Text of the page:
Dietary Folate and Vitamin B6 and B12 Intake in Relation to Mortality From Cardiovascular Diseases
Japan Collaborative Cohort Study
Background and Purpose— The association of dietary folate and B vitamin intakes with risk of cardiovascular disease is controversial, and the evidence in Asian populations is limited.
Methods— A total of 23 119 men and 35 611 women, age 40 to 79 years, completed a food frequency questionnaire in the Japan Collaborative Cohort Study. During the median 14-year follow-up, there were 986 deaths from stroke, 424 from coronary heart disease, and 2087 from cardiovascular disease.
Results— Dietary folate and vitamin B6 intakes were inversely associated with mortality from heart failure for men and with mortality from stroke, coronary heart disease, and total cardiovascular disease for women. These inverse associations did not change materially after adjustment for cardiovascular risk factors. No association was found between vitamin B12 intake and mortality risk.
Conclusions— High dietary intakes of folate and vitamin B6 were associated with reduced risk of mortality from stroke, coronary heart disease, and heart failure among Japanese.
Folate, vitamin B6, and vitamin B12 are cofactors in homocysteine metabolism, and low intakes of these nutrients are associated with higher blood homocysteine concentrations, a potential risk factor for coronary heart disease (CHD) and stroke.1 However, the effect of supplementation with these nutrients on secondary prevention of CHD or stroke has been controversial.2,3 Furthermore, the evidence for an association between dietary intakes of folate and B vitamins and risk of cardiovascular disease (CVD) in Asian populations remains limited. No investigators have prospectively examined the associations of these vitamin intakes with heart failure, although blood homocysteine concentrations higher than the median (≥11.8 mmol/L for men and ≥11.1 mmol/L for women) were associated with a 2-fold increased risk.4 There is thus an urgent need for a prospective study to replicate previous results in different populations and validate the associations.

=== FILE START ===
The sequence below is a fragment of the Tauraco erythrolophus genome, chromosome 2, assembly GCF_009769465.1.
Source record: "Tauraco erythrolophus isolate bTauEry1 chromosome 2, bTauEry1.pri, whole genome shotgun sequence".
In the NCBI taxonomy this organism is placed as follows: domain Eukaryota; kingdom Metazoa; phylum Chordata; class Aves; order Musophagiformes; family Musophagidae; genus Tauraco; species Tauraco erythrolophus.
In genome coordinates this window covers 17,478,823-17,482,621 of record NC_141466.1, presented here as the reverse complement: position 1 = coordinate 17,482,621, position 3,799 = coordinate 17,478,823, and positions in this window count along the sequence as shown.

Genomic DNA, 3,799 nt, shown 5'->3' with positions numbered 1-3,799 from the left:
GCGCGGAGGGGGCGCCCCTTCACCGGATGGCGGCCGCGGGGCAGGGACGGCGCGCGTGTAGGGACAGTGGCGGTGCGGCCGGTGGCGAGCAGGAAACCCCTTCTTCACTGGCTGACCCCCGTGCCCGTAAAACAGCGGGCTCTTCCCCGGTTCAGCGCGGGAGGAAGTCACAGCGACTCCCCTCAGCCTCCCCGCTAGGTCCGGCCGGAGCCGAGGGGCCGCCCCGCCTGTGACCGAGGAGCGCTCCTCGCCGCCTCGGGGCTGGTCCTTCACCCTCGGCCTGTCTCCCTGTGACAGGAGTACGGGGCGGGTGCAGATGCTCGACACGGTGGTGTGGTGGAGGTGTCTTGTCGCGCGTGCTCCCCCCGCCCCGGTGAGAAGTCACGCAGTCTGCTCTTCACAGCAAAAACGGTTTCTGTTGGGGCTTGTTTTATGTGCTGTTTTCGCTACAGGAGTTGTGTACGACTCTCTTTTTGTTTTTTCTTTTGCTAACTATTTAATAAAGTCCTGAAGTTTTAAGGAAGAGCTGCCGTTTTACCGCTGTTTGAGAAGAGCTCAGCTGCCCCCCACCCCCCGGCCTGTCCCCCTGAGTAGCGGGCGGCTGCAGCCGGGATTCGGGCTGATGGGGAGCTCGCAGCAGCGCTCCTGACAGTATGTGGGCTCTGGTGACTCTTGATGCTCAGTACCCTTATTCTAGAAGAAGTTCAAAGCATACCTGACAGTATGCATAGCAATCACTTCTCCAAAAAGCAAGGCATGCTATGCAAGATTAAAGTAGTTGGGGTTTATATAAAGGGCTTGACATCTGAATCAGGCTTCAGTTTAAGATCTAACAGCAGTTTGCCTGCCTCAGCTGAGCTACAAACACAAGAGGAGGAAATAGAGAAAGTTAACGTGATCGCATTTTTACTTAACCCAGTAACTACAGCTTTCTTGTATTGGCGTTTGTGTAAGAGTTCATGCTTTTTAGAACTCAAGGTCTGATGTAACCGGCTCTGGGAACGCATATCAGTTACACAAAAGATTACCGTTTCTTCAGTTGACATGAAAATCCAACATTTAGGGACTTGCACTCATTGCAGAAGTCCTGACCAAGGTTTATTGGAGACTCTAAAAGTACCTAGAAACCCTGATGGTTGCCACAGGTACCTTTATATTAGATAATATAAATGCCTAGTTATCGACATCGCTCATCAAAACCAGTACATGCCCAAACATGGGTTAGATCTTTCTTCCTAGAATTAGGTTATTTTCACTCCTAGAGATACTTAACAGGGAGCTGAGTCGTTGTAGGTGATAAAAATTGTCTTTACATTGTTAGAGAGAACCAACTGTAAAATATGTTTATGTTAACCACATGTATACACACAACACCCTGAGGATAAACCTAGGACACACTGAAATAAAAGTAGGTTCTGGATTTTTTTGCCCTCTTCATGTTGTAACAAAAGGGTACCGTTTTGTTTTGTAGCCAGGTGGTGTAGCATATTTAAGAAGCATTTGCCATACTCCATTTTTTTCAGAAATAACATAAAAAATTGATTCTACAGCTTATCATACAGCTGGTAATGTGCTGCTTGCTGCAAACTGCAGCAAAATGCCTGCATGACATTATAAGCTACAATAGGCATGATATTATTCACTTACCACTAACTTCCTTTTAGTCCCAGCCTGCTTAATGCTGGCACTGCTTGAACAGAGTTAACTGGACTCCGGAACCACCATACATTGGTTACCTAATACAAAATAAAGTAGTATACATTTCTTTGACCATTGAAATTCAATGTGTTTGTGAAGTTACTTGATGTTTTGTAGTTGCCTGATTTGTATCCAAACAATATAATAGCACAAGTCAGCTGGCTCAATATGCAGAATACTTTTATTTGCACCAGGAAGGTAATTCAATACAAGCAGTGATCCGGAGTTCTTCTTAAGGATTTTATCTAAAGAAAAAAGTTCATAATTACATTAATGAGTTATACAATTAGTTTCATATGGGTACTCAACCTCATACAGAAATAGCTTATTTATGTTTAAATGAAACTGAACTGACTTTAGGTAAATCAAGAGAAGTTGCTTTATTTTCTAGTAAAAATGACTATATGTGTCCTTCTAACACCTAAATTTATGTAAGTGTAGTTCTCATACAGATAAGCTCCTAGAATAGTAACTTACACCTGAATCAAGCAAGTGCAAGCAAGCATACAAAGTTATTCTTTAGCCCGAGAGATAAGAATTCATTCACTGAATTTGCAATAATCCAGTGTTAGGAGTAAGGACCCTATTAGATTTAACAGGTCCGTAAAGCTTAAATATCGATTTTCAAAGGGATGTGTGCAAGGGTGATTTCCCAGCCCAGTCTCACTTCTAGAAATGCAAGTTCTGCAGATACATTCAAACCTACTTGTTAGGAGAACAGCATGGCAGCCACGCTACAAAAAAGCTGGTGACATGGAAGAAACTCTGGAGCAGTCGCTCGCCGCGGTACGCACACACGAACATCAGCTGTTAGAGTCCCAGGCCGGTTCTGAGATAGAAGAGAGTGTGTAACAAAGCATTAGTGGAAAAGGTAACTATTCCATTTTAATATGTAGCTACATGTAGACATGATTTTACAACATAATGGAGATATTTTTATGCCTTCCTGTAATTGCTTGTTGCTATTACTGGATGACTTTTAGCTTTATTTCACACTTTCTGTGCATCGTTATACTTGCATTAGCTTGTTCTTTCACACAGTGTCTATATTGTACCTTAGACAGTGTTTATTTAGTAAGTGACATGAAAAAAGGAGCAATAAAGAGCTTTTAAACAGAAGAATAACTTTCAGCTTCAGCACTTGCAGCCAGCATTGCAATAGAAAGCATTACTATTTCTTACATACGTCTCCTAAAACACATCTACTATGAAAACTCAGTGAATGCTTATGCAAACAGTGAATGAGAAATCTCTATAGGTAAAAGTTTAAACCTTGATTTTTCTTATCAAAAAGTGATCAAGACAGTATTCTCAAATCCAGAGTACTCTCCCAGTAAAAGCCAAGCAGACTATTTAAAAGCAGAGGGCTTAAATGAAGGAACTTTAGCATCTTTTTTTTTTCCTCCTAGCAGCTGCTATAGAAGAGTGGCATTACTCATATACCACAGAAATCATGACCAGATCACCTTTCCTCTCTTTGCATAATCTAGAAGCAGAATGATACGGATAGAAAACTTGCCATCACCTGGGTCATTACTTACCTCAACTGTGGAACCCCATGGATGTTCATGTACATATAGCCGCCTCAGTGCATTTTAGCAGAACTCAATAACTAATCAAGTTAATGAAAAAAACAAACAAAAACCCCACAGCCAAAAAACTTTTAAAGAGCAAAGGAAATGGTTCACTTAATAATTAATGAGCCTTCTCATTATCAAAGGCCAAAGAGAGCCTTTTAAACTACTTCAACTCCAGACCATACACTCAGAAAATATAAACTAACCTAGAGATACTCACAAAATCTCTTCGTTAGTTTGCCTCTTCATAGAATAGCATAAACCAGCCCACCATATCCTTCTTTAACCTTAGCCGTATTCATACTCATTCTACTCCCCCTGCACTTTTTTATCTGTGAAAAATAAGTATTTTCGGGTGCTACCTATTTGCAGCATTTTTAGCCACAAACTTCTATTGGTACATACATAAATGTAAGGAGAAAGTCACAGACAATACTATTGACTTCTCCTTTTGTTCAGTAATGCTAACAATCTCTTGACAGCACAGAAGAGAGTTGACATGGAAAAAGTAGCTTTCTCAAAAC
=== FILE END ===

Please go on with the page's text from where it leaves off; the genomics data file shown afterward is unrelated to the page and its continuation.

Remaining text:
Subjects and Methods
The Japan Collaborative Cohort Study began in 1988 to 1990.5 The data from food frequency questionnaires were available for 24 386 men and 37 493 women age 40 to 79 years at baseline. We excluded persons who self-reported a history of CVD (n=2294) and cancer (n=855) at baseline because they were likely to change their dietary habits. The remaining 23 119 men and 35 611 women were enrolled in our study. The ethics committees of the Nagoya University School of Medicine and Osaka University Graduate School of Medicine approved the present study.